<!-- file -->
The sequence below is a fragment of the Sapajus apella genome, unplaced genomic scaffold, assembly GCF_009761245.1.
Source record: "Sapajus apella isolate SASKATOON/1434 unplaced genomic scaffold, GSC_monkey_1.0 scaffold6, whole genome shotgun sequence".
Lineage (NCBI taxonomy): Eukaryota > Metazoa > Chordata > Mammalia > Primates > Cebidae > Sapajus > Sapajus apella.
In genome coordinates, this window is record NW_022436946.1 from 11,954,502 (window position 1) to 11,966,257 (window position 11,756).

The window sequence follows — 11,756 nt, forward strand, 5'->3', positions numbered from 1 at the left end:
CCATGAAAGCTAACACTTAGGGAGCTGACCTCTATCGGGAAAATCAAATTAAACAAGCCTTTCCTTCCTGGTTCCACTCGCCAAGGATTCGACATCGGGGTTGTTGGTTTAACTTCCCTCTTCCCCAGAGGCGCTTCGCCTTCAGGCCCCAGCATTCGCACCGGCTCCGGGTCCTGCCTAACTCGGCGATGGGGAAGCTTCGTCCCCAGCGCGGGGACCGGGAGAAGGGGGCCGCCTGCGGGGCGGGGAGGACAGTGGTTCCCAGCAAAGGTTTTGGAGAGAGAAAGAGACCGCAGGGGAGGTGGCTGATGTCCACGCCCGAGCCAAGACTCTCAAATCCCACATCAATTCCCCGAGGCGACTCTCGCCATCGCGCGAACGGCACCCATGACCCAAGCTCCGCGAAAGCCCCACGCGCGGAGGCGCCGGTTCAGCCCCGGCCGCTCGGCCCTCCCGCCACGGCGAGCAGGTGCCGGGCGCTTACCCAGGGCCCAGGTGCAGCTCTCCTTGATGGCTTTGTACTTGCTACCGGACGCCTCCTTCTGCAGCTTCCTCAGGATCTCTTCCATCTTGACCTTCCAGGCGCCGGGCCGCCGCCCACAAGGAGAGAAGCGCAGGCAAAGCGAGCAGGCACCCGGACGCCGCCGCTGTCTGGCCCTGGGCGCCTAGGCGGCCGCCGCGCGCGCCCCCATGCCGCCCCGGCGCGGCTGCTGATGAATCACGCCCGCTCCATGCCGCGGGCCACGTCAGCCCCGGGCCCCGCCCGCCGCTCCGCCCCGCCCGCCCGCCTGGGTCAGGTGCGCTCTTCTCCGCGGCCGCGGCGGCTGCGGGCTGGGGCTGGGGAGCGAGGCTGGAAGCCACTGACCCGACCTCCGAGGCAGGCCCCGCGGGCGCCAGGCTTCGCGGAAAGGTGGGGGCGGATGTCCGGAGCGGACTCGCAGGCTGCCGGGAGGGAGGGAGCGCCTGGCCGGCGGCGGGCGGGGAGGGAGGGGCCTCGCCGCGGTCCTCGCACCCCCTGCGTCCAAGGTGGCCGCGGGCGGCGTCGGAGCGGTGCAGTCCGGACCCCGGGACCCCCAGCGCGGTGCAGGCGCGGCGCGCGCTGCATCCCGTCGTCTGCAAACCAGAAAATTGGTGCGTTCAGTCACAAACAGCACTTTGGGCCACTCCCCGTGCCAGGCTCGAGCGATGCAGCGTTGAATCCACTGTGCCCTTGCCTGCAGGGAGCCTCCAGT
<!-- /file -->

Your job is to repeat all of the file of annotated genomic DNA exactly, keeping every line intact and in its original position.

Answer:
The sequence below is a fragment of the Sapajus apella genome, unplaced genomic scaffold, assembly GCF_009761245.1.
Source record: "Sapajus apella isolate SASKATOON/1434 unplaced genomic scaffold, GSC_monkey_1.0 scaffold6, whole genome shotgun sequence".
Lineage (NCBI taxonomy): Eukaryota > Metazoa > Chordata > Mammalia > Primates > Cebidae > Sapajus > Sapajus apella.
In genome coordinates, this window is record NW_022436946.1 from 11,954,502 (window position 1) to 11,966,257 (window position 11,756).

The window sequence follows — 11,756 nt, forward strand, 5'->3', positions numbered from 1 at the left end:
CCATGAAAGCTAACACTTAGGGAGCTGACCTCTATCGGGAAAATCAAATTAAACAAGCCTTTCCTTCCTGGTTCCACTCGCCAAGGATTCGACATCGGGGTTGTTGGTTTAACTTCCCTCTTCCCCAGAGGCGCTTCGCCTTCAGGCCCCAGCATTCGCACCGGCTCCGGGTCCTGCCTAACTCGGCGATGGGGAAGCTTCGTCCCCAGCGCGGGGACCGGGAGAAGGGGGCCGCCTGCGGGGCGGGGAGGACAGTGGTTCCCAGCAAAGGTTTTGGAGAGAGAAAGAGACCGCAGGGGAGGTGGCTGATGTCCACGCCCGAGCCAAGACTCTCAAATCCCACATCAATTCCCCGAGGCGACTCTCGCCATCGCGCGAACGGCACCCATGACCCAAGCTCCGCGAAAGCCCCACGCGCGGAGGCGCCGGTTCAGCCCCGGCCGCTCGGCCCTCCCGCCACGGCGAGCAGGTGCCGGGCGCTTACCCAGGGCCCAGGTGCAGCTCTCCTTGATGGCTTTGTACTTGCTACCGGACGCCTCCTTCTGCAGCTTCCTCAGGATCTCTTCCATCTTGACCTTCCAGGCGCCGGGCCGCCGCCCACAAGGAGAGAAGCGCAGGCAAAGCGAGCAGGCACCCGGACGCCGCCGCTGTCTGGCCCTGGGCGCCTAGGCGGCCGCCGCGCGCGCCCCCATGCCGCCCCGGCGCGGCTGCTGATGAATCACGCCCGCTCCATGCCGCGGGCCACGTCAGCCCCGGGCCCCGCCCGCCGCTCCGCCCCGCCCGCCCGCCTGGGTCAGGTGCGCTCTTCTCCGCGGCCGCGGCGGCTGCGGGCTGGGGCTGGGGAGCGAGGCTGGAAGCCACTGACCCGACCTCCGAGGCAGGCCCCGCGGGCGCCAGGCTTCGCGGAAAGGTGGGGGCGGATGTCCGGAGCGGACTCGCAGGCTGCCGGGAGGGAGGGAGCGCCTGGCCGGCGGCGGGCGGGGAGGGAGGGGCCTCGCCGCGGTCCTCGCACCCCCTGCGTCCAAGGTGGCCGCGGGCGGCGTCGGAGCGGTGCAGTCCGGACCCCGGGACCCCCAGCGCGGTGCAGGCGCGGCGCGCGCTGCATCCCGTCGTCTGCAAACCAGAAAATTGGTGCGTTCAGTCACAAACAGCACTTTGGGCCACTCCCCGTGCCAGGCTCGAGCGATGCAGCGTTGAATCCACTGTGCCCTTGCCTGCAGGGAGCCTCCAGT